By L&T Managing Editor Larry Phillips
Despite a new state law allowing handguns in all public buildings by concealed carry permit holders starting July 1, Liberal and Seward County commissioners are dragging their feet in conforming with the law.
Each commission has officially requested the Kansas Attorney General exempt them from the law for six months while they come up with a plan to allow concealed carry or spend millions putting up metal detectors and personnel to man the detector sites.
I believe the county will announce it will allow concealed carry by Jan. 1, but one disturbing aspect of the procedure is how city commissioners are dealing with the law. During an interview with Liberal Mayor Dave Harrison about 10 days ago, Harrison said he hopes that six months is long enough for the law to be changed.
“I think it’s something unnecessary, and I also think that the measures that are in place are about as good as they can get,” Harrison said. “They’ve served well for years and years. Unfortunately, a few tragedies sparked this kind of fear more than anything else, and I think it’s probably an overreaction to that fear.”
In discussions with Rep. Reid Petty, he assured me there is absolutely no way this law is going to go away – especially in six months.
The Legislators won’t even be in session until after the six-month deadline expires Jan. 1, 2014.
Also troublesome is the ordinance passed Tuesday evening by the city. One paragraph reads:
“Whereas, the city administration has advised the commission that not only would allowing persons with concealed carry permits to bring firearms into city buildings likely have no positive effect on safety, but could, in fact, decrease the safety and security of the staff, general public and other visitors to the city buildings.”
That my friends, is an opinion of an anti-concealed carry bureaucrat if I ever heard one.
There is no basis in fact to that statement. When I asked the commission who wrote that, their heads started swinging around like bobble-head dolls looking at each other. I asked that it be removed from the ordinance because it was only an opinion, and opinion should not be in a legally binding ordinance – maybe in some resolution or such, but not an ordinance, which is a statute.
Ironically, it was pointed out that the following paragraph – the next “Whereas,” explained why they want to ask for an exemption. I had no problem with that. It was necessary.
When all of them started looking for the paragraph in the ordinance, it reminded me of Nancy Pelosi saying, “We have to pass the bill so we can find out what’s in it.” None acted like they had even read the ordinance, yet they were ready to vote on it.
Someone asked the city’s attorney, Shirla McQueen, who wrote the ordinance, and she said it was a template used by cities and counties and school boards, etc. all over the state.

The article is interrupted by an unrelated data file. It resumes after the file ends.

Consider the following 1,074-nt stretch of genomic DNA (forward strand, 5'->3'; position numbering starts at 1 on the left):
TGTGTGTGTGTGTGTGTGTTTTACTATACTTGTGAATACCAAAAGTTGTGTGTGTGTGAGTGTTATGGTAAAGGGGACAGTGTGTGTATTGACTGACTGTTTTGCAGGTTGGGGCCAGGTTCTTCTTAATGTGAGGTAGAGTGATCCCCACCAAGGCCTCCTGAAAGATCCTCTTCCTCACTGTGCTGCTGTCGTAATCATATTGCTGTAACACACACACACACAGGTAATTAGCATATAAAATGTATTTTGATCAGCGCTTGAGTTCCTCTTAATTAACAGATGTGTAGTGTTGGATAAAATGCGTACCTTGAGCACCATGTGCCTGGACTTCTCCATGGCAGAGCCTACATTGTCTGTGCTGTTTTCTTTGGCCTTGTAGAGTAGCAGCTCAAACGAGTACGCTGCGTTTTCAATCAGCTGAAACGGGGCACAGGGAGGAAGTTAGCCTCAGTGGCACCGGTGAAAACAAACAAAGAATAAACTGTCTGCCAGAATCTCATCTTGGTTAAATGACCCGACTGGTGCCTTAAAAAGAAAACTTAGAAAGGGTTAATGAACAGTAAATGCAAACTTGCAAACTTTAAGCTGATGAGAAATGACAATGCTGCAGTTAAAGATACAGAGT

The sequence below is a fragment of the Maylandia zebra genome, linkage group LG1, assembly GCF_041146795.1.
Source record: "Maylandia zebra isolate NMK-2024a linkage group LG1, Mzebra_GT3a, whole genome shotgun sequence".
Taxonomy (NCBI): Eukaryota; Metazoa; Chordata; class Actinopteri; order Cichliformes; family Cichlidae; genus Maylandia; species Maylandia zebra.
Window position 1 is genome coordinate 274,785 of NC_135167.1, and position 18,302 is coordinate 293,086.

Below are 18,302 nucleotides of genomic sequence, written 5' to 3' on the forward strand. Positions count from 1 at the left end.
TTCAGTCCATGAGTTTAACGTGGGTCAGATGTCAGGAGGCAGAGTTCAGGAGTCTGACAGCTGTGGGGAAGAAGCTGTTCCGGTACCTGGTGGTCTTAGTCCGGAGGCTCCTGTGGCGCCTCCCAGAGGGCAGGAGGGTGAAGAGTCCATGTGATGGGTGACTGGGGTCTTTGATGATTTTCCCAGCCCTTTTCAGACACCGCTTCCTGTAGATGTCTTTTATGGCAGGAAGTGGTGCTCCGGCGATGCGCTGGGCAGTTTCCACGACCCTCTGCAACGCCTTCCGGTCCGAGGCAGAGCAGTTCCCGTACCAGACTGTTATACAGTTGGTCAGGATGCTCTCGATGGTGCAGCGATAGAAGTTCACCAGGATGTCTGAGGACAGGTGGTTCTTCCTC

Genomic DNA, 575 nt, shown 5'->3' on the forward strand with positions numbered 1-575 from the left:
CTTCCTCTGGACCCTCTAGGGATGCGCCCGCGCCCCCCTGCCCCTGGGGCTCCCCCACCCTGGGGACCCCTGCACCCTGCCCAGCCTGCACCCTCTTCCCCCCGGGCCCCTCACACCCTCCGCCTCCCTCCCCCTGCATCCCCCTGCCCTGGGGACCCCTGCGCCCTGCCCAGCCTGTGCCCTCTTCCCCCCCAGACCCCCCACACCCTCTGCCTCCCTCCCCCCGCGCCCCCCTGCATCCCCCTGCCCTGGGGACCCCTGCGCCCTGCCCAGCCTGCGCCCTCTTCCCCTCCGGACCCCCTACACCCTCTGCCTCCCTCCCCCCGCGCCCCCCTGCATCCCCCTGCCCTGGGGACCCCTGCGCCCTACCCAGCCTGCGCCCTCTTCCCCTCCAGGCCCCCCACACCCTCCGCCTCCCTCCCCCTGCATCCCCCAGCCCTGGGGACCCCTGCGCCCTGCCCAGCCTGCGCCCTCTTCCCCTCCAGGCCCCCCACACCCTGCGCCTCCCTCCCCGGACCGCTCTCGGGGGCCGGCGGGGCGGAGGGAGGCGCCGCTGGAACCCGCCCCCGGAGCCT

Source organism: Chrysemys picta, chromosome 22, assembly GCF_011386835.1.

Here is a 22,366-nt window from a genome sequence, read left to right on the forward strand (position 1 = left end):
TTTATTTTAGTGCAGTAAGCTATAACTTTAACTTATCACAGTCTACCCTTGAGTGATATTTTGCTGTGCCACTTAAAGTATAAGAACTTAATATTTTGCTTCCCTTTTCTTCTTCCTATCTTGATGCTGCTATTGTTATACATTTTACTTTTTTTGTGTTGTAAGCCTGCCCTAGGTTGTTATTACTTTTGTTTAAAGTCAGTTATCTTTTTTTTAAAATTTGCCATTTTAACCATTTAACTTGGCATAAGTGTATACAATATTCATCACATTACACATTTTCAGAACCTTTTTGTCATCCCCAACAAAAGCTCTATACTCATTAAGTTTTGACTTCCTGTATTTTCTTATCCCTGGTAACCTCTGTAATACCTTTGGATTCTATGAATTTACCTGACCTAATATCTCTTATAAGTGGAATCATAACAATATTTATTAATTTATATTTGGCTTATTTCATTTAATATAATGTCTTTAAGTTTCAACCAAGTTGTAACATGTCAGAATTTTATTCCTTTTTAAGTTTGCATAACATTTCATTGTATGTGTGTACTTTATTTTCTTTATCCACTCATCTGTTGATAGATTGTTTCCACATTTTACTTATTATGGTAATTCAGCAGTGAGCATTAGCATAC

My question, “Who wrote the template?”
Was it the Kansas League of Municipalities telling cities how to skirt this law for as long as possible?
When commissioner Joe Denoyer said maybe they should talk about it, Harrison asked for a motion to approve, vice mayor Janet Willimon made the motion and commissioner Dean Aragon seconded the motion, and they voted.
It was a 5-0 slam dunk.
Rumor on the street already is the city plans on raising the mill levy on property owners so they can spend $3 million to install metal detectors and hire personnel to man the detectors in order to keep guns out of city buildings. How foolish, since the alternative is abiding by the law, which doesn’t cost taxpayers one thin dime.
Let’s look at this “opinion” and correct its assumptions.
Here are some concealed carry facts, according to http://hawaiiccw.com/gun-myths (there are literally hundreds of sites arguing gun myths).
Fact: Thirty-nine states, comprising the majority of the American population, are “right-to-carry” states. Statistics show that in these states the crime rate fell (or did not rise) after the right-to-carry law became active (as of July, 2006). Nine states restrict the right to carry and two deny it outright.
Fact: Crime rates involving gun owners with carry permits have consistently been about 0.02 percent of all carry permit holders since Florida’s right-to-carry law started in 1988.
Fact: After passing their concealed carry law, Florida’s homicide rate fell from 36 percent above the national average to 4 percent below, and remains below the national average.
Fact: In Texas, murder rates fell 50 percent faster than the national average in the year after their concealed carry law passed. Rape rates fell 93 percent faster in the first year after enactment, and 500 percent faster in the second. Assaults fell 250 percent faster in the second year.
Fact: Crime is significantly higher in states without right-to-carry laws.
Fact: States that disallow concealed carry have violent crime rates 11 percent higher than national averages.
Fact: Deaths and injuries from mass public shootings fall dramatically after right-to-carry concealed handgun laws are enacted. Between 1977 and 1995, the average death rate from mass shootings plummeted by up to 91 percent after such laws went into effect, and injuries dropped by over 80 percent.
I would refer doubters to the book “More Guns, Less Crime” by John R. Lott Jr.
I can deal with opinions outside of ordinances, but we don’t elect commissioners for their opinions. It’s the voters’ opinions that count, and it’s in the commissioners best political interests to listen to voters. They are supposed to represent us, and I hope all concerned voters let them know what they think about the state’s concealed carry law.
If any of the commissioners don’t like the law, let them file to run against Rep. Petty or Sen. Garrett Love and try to get it changed.
But for now, they are charged with obeying the state’s laws. And compliance is free to the taxpayers.